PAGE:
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How F = ma Could Break Down at Low Accelerations

If Newton’s second law is wrong, we might just be able to see the evidence in the orbital motions of the planets, suggests a new analysis.

Newton’s second law, F=ma, is one of the bedrocks of modern physics. Or at least it was until the early 1980s, when astronomers noticed that stars orbiting spiral galaxies don’t obey it.

Here’s the problem. By Newton’s law, more distant objects should orbit a central massive object more slowly. That’s exactly what happens in the solar system. But the stars in spiral galaxies orbit far more quickly than Newton’s law predicts.

Astronomers have proposed two solutions to this conundrum. Most think that there must be a halo of invisible matter pulling the stars in some unseen way. Others think that Newton’s law must somehow break down for the tiny accelerations that stars feel in galaxies. These guys have spent the 20 years since then exploring the implications of Modified Newtonian Dynamics, or MOND, led by Mordehai Milgrom from the Weizmann Institute Center for Astrophysics, in Israel, who dreamed up the idea in 1983.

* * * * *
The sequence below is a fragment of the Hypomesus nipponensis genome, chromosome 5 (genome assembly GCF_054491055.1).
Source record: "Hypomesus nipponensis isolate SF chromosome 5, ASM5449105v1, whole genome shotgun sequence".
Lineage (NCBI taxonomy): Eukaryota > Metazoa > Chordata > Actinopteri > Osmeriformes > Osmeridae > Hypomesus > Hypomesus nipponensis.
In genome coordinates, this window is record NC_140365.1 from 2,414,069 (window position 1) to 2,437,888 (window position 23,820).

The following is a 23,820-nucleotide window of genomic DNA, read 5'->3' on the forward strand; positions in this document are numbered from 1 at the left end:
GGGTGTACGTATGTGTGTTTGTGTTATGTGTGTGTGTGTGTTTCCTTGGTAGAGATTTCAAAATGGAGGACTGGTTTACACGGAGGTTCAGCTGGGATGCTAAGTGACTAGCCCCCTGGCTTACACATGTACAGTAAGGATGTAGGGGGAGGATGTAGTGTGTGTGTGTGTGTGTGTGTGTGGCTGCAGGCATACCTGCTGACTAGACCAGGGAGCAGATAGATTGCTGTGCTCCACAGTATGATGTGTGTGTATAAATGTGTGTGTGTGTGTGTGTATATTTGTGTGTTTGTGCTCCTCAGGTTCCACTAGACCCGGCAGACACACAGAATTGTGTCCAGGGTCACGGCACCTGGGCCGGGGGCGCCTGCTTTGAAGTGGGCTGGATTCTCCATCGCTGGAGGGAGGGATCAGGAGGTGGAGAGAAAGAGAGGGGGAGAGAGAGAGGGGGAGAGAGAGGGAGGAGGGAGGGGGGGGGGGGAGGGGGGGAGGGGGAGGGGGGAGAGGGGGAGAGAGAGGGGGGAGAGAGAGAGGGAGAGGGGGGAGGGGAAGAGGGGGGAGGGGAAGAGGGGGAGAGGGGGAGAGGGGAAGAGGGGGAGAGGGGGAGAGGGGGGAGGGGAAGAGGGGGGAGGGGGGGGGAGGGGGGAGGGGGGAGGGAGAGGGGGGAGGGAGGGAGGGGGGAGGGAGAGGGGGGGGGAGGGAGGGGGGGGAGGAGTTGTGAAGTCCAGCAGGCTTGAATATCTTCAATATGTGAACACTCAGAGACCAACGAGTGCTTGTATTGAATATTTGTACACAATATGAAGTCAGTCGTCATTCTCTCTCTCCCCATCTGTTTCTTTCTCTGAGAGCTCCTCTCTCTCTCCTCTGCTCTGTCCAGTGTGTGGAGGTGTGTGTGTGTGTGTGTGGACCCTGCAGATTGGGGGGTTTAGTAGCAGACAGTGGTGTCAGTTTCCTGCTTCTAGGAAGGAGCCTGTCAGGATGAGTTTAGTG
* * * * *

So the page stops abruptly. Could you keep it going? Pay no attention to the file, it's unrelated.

The trouble is that MOND only kicks into action when the acceleration is tiny–so small that no experiment on Earth has been able to distinguish its effects from Newton’s law. And measurements on stars in distant galaxies are difficult to make, so it has been hard for astronomers to find evidence for or against it.

But today, Milgrom says that he has calculated a new effect of MOND that should be measurable for planets and comets in the solar system.

The new effect is a quadropole force that repels objects in the space above and below the plane of the solar system while attracting objects that lie within the plane. Milgrom says that this should produce an effect on the precession of the perihelion of planets in the solar system.

He says that the current measurements are not yet precise enough to see or constrain this effect, but the appropriate precision seems to be within reach.

Interestingly, last year astronomers found that the precession of the perihelion of Saturn does not quite fit with predictions.

Could this be the smoking gun that Milgrom is looking for?

Ref: arxiv.org/abs/0906.4817: MOND effects in the inner solar system

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